Last month, a Delaware County judge delivered a stinging defeat to Town of Harpersfield officials and the town's new motorcycle track, ruling in favor a group of angry neighbors of the track who brought a lawsuit against both the track and the town. In their lawsuit, the neighbors, who call themselves the Friends of Rural Life, claimed that the track was causing disruptive noise and harming their property values.
On Tuesday, Feb. 11, Harpersfield town board members voted to appeal the judge's verdict. If the town loses the appeal, Harpersfield may be forced to pay at least $72,000 in attorney's fees to the lawyer for the group -- a figure that could rise as the legal battle continues.
In his Jan. 15 decision (posted here in full), Acting Supreme Court Justice Brian Burns ruled not only that Harpersfield's New York Safety Track must scale back its operations, but that town officials and their attorney had violated state open meeting law in the process of approving plans for the track, and that the town of Harpersfield must pay all of the suing neighbors' attorney's fees.
In a news article about the decision, the Daily Star reports that a state legal expert believes this case to be the first time a public body has been found in violation of a new section of the state's open meeting law:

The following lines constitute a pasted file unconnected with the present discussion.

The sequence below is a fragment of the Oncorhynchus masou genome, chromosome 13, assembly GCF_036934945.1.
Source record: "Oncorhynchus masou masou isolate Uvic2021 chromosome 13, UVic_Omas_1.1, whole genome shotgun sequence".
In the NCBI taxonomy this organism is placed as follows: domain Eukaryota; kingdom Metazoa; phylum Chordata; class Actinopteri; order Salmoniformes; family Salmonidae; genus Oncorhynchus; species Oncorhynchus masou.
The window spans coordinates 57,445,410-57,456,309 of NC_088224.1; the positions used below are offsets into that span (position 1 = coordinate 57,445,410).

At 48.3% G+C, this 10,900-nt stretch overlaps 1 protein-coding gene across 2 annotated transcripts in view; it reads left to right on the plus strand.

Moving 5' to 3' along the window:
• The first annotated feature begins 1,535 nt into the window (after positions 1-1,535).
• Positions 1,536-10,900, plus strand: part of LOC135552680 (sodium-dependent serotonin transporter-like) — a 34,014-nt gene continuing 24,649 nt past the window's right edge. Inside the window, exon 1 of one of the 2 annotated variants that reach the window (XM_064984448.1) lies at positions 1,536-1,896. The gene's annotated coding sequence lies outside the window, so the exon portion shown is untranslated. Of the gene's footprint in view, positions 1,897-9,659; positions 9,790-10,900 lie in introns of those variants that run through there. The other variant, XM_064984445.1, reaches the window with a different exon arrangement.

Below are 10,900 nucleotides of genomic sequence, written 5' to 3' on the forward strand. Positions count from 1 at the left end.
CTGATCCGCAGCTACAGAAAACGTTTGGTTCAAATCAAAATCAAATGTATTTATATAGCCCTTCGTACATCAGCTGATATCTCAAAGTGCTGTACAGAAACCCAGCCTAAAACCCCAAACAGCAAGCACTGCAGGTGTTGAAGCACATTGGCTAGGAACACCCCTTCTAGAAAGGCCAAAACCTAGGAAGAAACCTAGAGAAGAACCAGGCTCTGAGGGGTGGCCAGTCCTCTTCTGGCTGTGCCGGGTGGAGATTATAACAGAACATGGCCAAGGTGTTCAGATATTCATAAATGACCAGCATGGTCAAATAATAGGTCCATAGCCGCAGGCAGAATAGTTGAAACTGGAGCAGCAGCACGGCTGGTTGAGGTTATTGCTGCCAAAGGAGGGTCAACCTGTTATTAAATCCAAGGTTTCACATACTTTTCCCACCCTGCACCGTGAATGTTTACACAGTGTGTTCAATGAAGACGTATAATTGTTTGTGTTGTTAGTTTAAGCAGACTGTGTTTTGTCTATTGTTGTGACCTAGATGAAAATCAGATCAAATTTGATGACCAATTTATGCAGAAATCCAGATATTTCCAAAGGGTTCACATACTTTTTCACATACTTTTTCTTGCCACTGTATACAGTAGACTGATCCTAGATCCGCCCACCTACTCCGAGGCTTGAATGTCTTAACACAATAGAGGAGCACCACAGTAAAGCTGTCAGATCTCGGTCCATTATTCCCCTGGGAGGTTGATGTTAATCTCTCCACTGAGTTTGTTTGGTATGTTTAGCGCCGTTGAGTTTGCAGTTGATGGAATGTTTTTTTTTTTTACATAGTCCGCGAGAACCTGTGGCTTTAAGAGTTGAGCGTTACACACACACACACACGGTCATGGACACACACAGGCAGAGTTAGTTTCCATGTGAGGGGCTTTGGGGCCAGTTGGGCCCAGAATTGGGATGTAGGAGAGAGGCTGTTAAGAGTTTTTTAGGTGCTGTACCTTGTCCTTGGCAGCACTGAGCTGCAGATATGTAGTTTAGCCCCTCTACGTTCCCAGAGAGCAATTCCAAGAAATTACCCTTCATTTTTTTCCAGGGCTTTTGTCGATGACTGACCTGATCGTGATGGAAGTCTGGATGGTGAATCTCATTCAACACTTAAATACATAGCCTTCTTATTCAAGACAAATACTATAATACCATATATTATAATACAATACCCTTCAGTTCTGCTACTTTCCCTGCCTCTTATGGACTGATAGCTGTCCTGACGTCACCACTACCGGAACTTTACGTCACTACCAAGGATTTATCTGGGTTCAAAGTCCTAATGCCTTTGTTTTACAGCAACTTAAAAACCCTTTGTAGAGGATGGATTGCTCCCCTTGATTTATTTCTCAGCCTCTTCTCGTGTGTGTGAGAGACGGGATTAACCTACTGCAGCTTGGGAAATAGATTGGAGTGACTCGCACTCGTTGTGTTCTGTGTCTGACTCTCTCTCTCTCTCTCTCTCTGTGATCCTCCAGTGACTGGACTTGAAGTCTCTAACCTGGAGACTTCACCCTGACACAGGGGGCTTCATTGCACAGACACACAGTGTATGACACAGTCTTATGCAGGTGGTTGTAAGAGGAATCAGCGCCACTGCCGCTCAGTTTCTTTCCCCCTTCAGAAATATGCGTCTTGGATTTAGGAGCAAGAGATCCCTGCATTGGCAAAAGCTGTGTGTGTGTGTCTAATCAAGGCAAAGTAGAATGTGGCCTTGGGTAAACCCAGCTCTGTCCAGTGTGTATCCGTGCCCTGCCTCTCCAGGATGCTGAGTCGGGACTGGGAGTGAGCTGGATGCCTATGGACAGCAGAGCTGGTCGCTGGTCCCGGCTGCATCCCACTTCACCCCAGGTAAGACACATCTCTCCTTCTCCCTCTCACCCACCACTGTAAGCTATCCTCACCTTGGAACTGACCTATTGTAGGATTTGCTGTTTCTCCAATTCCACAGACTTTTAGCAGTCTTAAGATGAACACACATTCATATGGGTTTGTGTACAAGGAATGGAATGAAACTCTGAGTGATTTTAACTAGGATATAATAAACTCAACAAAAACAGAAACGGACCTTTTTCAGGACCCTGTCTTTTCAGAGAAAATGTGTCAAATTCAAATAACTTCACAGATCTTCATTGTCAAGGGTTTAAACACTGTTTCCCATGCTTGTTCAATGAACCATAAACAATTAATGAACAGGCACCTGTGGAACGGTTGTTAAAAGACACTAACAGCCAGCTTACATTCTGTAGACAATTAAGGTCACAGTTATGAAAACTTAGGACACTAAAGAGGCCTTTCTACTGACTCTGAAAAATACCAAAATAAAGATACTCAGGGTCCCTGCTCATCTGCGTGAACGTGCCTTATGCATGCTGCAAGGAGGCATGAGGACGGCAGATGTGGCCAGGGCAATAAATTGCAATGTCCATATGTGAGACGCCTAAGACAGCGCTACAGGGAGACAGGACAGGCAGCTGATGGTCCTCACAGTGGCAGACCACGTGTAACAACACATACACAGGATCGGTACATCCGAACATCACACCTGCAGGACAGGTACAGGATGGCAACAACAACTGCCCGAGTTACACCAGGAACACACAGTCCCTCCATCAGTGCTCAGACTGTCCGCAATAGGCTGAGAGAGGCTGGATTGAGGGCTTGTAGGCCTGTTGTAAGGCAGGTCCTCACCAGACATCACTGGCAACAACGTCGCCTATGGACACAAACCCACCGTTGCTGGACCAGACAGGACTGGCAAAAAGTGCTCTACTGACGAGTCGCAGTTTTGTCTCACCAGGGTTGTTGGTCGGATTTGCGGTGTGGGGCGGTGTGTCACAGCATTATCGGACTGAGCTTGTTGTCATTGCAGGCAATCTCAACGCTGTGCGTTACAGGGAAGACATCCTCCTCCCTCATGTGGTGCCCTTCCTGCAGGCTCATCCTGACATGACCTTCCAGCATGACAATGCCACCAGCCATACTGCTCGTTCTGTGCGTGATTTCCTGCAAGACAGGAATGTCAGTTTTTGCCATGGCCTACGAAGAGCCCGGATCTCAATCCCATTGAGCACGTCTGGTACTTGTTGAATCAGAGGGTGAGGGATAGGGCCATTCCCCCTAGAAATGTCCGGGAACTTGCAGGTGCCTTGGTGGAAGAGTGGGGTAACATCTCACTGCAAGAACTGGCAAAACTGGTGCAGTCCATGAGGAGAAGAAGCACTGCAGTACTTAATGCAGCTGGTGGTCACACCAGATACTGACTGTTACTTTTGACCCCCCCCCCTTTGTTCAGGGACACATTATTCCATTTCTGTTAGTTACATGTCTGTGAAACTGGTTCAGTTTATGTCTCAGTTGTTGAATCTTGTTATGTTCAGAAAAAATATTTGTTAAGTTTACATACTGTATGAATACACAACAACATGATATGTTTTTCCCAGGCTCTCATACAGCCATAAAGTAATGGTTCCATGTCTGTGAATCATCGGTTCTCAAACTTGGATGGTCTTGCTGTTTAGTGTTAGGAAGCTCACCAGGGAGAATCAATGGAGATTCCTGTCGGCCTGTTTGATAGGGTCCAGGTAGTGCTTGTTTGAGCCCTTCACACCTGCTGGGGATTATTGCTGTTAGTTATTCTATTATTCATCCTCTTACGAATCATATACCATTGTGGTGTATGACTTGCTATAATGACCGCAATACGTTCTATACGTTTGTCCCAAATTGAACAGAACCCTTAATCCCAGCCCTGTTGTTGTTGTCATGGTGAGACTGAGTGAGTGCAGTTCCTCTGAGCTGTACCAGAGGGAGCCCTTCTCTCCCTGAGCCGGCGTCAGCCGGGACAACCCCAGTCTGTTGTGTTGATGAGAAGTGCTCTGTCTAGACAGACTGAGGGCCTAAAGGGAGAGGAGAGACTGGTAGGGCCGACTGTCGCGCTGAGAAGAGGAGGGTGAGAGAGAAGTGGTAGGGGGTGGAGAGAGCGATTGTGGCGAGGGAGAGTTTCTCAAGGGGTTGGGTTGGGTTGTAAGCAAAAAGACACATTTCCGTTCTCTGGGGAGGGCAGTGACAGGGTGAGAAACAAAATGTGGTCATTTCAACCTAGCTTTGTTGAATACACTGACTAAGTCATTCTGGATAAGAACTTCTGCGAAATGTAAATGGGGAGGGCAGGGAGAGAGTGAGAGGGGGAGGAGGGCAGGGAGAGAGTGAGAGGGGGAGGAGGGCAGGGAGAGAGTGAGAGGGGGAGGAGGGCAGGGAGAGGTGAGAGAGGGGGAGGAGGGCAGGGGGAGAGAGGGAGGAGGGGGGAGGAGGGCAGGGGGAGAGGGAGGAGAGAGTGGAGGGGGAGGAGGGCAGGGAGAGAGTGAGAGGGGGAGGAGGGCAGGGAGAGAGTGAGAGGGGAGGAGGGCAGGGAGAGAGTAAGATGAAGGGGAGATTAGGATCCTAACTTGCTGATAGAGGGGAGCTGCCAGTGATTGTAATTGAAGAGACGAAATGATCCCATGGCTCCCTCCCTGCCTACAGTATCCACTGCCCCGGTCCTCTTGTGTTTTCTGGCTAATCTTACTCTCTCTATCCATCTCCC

[Judge Burns ruled] that town officials violated a section of the Public Officers Law, enacted just a year ago, by failing to make available to the public a memorandum that outlined the site-approval agreement. Such documents that are to be discussed at public meetings are now required by law to be made available to people attending meetings.
Robert Freeman, executive director of the state Committee on Open Government, told The Daily Star that he believes the Burns decision is the first in New York to hold a public body in violation of this requirement.
The vote to appeal Burns' decision, taken at the Harpersfield town board's regular meeting, was unanimous except for Catherine Straus, who was absent from the meeting, according to information provided by town clerk Linda Goss.
Before the vote, the town board went into executive session to discuss whether to appeal the verdict. State open meeting law allows for town boards to discuss pending legal action in executive session, out of the view of the public.
Town attorney Kevin Young, who defended Harpersfield in the lawsuit, will pursue the appeal. Young is a prominent local land use lawyer with the Albany firm Young & Sommer, and represents many local municipalities in environmental cases.
On the other side of the legal dispute is Otsego County attorney Douglas Zamelis, also a specialist in land use cases, who represented the Friends of Rural Life.
On Feb. 6, Zamelis filed an affidavit in the case, detailing the fees owed by the town of Harpersfield. In the affidavit (posted here in full), Zamelis writes that he spent 260 hours on the case, at a rate of $275 per hour, a total of $71,500. He is also requesting $1,100.42 in costs such as filing fees, photocopying, and other out-of-pocket costs.